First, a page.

[Date Prev][Date Next][Thread Prev][Thread Next][Date Index][Thread Index]

Re: orion Solinus, Dio, Pliny, M. Agrippa

  Steven Goranson tries to revive a number of issues already fully discussed
in the Orion archives.  Hence I'll be selective in my responses.

>  	How M. Agrippa learned of Essenes is no big mystery: he visited
>  Judaea (including Jerusalem and many other places) as governor of Syria and
>  guest of Herod, in 15 BCE, as already noted. Additionally, he may have read
>  the History of Posidonius.

  You are assuming what needs to be demonstrated, namely that Posidonius wrote
on the Essenes (which he did not).  
  Also, I have now studied all M. Agrippa fragments found in Pliny (namely NH
3.8, 16, 37, 86, 96, 150; 4.45, 60, 77, 78, 81, 83, 91, 98, 102, 105, 118;
5.9-10, 40, 65, 102; 6.3, 37, 39, 57, 137, 139, 164, 197, 206-7, 208-9).  In
all cases, Agrippa is cited for distances, dimensions, occasionally political
boundaries (from his notes as a map-maker).  There is not a _single_ instance
where Agrippa relates material of ethnological interest such as the passage on
the Essene lifestyle.  (Dilke's comments on M. Agrippa in _Greek and Roman
Maps_ are consistent with my comments.) Hence I completely withdraw my
previous support for your proposal that Pliny draws on Agrippa for the
Essenes.  Pliny may draw on a Herodian Era source on Judea (more specifically,
on the Judean toparchies), but his source on Essenes - not M. Agrippa - still
remains an unsolved problem IMO.

>  	M. Stern, on the page cited (I, 264) wrote that the account of
>  Moses in Strabo "recalls that of Hecataeus." Not, as Russell Gmirkin may
>  have led some to believe, that the whole account is merely Stoicized
>  Hecataeus. 

    The passage I cited, from Strabo Geo. 16.2.35-39, and widely acknowledged
to derive from Posidonius, is merely Stoicized Hecataeus.  If you won't read
Bar-Kochba on this point, or the sources cited by Stern, try reading Hecataeus
and Strabo side by side.  The sequence of topics is identical, and where
Strabo differs from Hecataeus, he reflects Stoic ideology.  This passage
appears to represent the sum total that Posidonius wrote on the Jews.  

>  Hecataeus, having been dead for quite some time, would have had
>  difficulty writing about Alexander Jannaeus. As to the passage in Strabo,
>  Geography 16.2.34-46, I have already discussed the fact that Alexander
>  Jannaeus is described as superstitious and tyrannical. A remnant of Jews
>  did not follow him. Qumran Essene manuscript descriptions are available, to
>  compare perspectives.

    A "remnant of Jews" did not follow Jannaeus?  I read in Josephus that the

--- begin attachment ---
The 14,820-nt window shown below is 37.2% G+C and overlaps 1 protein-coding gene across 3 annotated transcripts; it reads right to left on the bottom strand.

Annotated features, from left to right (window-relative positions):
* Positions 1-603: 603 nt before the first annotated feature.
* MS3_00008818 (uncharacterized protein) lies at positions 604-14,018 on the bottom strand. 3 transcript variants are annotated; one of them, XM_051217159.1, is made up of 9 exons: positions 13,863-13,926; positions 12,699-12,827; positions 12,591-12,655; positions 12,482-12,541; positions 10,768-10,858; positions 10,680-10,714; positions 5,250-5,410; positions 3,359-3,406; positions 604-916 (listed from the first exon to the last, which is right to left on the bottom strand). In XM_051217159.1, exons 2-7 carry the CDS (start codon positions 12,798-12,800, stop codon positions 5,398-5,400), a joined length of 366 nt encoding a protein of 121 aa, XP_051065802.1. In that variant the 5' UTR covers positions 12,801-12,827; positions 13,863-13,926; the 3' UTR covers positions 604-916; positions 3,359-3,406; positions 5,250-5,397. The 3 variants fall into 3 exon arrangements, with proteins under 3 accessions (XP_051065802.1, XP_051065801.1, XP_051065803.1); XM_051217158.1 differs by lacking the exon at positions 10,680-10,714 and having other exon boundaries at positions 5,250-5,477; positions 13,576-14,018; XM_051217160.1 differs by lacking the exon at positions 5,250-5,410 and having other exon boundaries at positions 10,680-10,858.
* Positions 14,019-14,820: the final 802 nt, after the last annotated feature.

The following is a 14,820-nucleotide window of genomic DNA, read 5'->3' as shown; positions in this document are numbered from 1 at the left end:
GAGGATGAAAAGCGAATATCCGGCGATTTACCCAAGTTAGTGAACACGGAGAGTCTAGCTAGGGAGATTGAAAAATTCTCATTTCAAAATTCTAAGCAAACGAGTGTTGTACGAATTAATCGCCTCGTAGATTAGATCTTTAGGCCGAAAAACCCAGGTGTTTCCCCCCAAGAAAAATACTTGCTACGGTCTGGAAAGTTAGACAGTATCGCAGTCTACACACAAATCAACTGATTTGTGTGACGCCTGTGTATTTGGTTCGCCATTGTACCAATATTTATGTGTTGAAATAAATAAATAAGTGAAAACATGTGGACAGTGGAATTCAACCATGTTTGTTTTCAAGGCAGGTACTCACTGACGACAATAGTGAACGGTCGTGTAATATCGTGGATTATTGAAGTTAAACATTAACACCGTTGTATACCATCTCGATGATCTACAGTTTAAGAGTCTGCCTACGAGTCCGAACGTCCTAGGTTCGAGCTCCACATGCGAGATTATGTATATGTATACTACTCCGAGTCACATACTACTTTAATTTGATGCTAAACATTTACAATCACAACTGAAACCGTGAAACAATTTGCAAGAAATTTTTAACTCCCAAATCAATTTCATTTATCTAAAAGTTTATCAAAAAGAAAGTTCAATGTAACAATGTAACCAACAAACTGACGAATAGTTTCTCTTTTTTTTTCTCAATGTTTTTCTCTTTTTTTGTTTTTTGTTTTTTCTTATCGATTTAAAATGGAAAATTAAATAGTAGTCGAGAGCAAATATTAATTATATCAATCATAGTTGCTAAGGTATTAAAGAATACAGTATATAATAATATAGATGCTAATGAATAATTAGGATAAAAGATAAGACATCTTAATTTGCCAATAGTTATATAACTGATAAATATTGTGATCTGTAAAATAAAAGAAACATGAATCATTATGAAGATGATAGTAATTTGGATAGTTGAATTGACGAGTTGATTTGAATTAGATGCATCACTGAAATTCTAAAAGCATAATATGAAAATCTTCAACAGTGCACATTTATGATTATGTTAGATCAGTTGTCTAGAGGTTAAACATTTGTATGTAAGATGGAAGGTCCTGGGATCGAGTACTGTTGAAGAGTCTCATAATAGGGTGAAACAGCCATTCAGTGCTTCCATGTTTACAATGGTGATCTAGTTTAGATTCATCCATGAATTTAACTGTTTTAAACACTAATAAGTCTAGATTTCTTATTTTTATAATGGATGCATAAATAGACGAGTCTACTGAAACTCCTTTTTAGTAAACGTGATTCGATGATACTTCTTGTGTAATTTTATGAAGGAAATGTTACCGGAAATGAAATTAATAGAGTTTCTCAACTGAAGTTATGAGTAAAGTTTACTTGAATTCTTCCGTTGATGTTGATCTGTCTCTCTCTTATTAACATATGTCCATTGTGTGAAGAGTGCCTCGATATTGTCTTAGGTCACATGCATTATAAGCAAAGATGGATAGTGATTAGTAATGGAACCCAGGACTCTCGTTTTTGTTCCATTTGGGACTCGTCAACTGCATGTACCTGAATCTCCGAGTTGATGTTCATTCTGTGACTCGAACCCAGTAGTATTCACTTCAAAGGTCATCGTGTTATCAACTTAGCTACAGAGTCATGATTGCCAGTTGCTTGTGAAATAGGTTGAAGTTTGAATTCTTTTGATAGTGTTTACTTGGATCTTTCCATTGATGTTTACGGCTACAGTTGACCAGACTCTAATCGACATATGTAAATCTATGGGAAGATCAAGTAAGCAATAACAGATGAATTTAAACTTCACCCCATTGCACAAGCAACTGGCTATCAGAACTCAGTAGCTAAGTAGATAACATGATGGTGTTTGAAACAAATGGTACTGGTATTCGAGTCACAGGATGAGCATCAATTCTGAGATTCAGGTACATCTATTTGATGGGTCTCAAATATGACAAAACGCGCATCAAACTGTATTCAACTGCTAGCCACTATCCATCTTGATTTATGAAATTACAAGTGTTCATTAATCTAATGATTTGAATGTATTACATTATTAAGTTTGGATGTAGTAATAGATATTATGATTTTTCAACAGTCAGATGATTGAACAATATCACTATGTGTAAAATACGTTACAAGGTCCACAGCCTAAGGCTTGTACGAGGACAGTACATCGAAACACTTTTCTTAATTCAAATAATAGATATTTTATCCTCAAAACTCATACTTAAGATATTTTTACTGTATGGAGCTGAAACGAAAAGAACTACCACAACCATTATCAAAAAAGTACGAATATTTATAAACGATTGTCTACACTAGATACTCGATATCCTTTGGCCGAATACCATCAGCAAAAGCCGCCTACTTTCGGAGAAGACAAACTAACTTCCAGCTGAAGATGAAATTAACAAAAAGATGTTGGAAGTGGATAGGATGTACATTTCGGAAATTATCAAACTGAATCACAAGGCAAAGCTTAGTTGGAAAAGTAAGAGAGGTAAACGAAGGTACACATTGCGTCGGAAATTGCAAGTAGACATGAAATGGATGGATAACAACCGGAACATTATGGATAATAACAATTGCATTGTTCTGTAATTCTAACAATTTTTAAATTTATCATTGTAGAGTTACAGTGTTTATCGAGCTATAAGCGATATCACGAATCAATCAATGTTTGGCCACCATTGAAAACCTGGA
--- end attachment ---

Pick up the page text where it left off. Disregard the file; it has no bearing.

"nation" revolted from him. 
    It is a mistake to lump Strabo 16.2.35-39 (the Posidonius fragment)
together with 16.2.40-46 (which contains criticisms of Jannaeus and his sons
and an account of Pompey's conquest).  The latter material doesn't derive from
either Hecataeus or Posidonius - or the Essenes! - but from a later,
independent source dealing with Pompey's conquest of Jerusalem and
adjudication of the rival claims of Aristobulus II, Hyrkanus II, and the
remnants of the former gerousia.  My analysis shows that the accusation of
Jannaeus and his sons of tyranny in making themselves king (in Strabo and
elsewhere) comes from the delegation of 200 aristocrats that appeared before
Pompey with these identical sentiments, requesting that neither son be
confirmed as king but that power be restored to the gerousia.  This same
group, dominated by Pharisees, appear to have been behind the earlier national
revolt against Jannaeus that temporarily ousted him as king.  Later this group
obtained (or rather regained) some measure of power under Salome Alexandra.  I
have several lines of evidence pointing to Theophanes of Mytilene, Pompey's
historian, as the source who first wrote about the gerousia's official
criticisms of Jannaeus and his sons before Pompey; drawing on Theophanes,
these criticisms were reproduced by Diodorus Siculus (40.2.1-13), Strabo, and
Josephus (Ant. 14.41 - who draws on Strabo and/or Nicolas of Damascus here;
cf. Ant. 14.104).  I see no merit in your conjecture that the criticism of
Jannaeus (and his sons!) in Strabo derives from some hypothetical "Qumran
Essene (sic)" source, as though the Dead Sea Scrolls community were the only
Jewish group critical of Jannaeus, or as though Strabo had access to Essene
materials.  This sort of Essene-under-every-rock approach does not help your
general argument, IMO.
    Best wishes,
    Russell Gmirkin